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back to article Wannabe-human bots face 2012 Turing Test in Turing's old office

An artificial intelligence software contest devised as an experiment by mathematician Alan Turing will be held this year in his old office at wartime code-breaking HQ Bletchley Park. The location was chosen to mark the centenary of his birth in 1912. During the Turing Test a computer program must use natural language and hold a …

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Tricky

In an IM chat you'd probably pick out humans from their typos - and if you modified an AI to make human-like typos you'd be moving away from the true aim and into a pass-this-particular-test scenario.

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Terminator

re Tricky

I suspect any "AI" entered into this competition is engineered with a focus on this particular test anyway. For example ask the winner to play chess or write some poetry and see what you get.

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Mushroom

Ask the winner to play chess?

Up the ante a bit, go with Global Thermonuclear War.

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@PW

"I suspect any "AI" entered into this competition is engineered with a focus on this particular test anyway."

Yes, good point, but it would be a shame if any effort was directed at making responses less perfect than they might be just in order to win the prize.

I mean you could consider adding in possible responses along the lines of "Yeah, my mum always says that" or "That's not how I learned it at school" to try and fool the judges but it wouldn't advance the core technology at all.

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Agreed

Agree completely, but sadly that's how a lot of these 'Eliza' programs work. They're interesting, and often have quite sophisticated parsing algorithms, but ultimately that's all they are :(

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Trollface

Re: Agreed

My psychiatrist does a good imitation of 'Eliza'.

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Trollface

"Yeah, my mum always says that"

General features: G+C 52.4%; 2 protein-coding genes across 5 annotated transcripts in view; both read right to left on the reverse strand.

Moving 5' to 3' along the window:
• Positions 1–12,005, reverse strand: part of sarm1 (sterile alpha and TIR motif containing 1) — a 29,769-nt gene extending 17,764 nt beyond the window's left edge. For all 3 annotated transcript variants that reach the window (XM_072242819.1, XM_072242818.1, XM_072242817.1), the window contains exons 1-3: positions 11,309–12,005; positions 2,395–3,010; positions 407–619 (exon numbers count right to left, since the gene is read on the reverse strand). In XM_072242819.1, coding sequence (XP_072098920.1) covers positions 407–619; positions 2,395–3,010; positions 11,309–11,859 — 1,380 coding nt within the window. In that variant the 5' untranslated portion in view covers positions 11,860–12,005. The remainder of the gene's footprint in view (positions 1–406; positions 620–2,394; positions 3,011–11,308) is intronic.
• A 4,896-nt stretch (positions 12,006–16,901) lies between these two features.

Or a better idea, make it tell "Your Mum" jokes.

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How about a easier prize

for a helpline that gives the illusion of being useful.

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Thumb Up

Re: How about a easier prize

In that case, would the computer be given an incomprehensible, heavily-accented Indian voice, and identify itself as 'Bob'?

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Boffin

Been to Blechley

Turing's "office" was a portacabin. He lead Hut 8.

Something tells me they will *actually* be using the mansion.

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Curious

"grand prize of $100,000 and a gold medal for the first computer whose responses are truly indistinguishable from a human's"

I'm curious to know how the threshold for winning this prize is determined. 'Judges' only rank entries from most-to-least 'humanlike', they make no absolute judgement on whether they believe an interlocuter is or isn't human. Also, the judges are a smallish subset, how many real people need to be convinced that a computer is human before it's considered to be "truly indistinguishable"?

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Coat

Some humans probably wouldn't pass that test.

I'm going...

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Anonymous Coward

Re: Some humans probably wouldn't pass that test.

Indeed - and I hope the most bot-like human wins a prize too. It'd only be fair.

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Re: Some humans probably wouldn't pass that test.

sadly (because he even exists at all...) the "most" bot-like human is currently on trial in Norway.

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Joke

Note the criteria....

doesn't specify sobriety in the human. I can build an App to chant football slogans and threaten violence randomly, while repeating the phrase "I know my rights!" whenever questioned.

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Computer Poetry

has been around for over 50 years.

http://www.cs.manchester.ac.uk/aboutus/news/archives/2009/03-12-09_poetry/

(With a bonus video about the computer itself)

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Anonymous Coward

Won't it be really easy to tell?

As the computers will be the only ones who can spell and form complete sentences.

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Pint

Machine Intelligence?

People have been talking about machine intelligence for at least half a century. This usually includes statements to the order of "If a machine can do (such-and-so), then it's intelligent. And quite a few times, machines have done (such-and-so) competently, and the judges have simply moved the goalposts.

The question is not whether machines may become intelligent. The question is whether humans will admit it when they do.

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Re: Machine Intelligence?

I'm afraid that the first sign of human level intelligence will be when a chat bot misses the test because it was busy on Facebook.

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Big Brother

The Turing test was devised years ago when the hot question was is Mr Hitler a rum chap. There has to be a test that recognises the evolution of our culture to is current high pitch of sophistication - what about the Betty Ford test?

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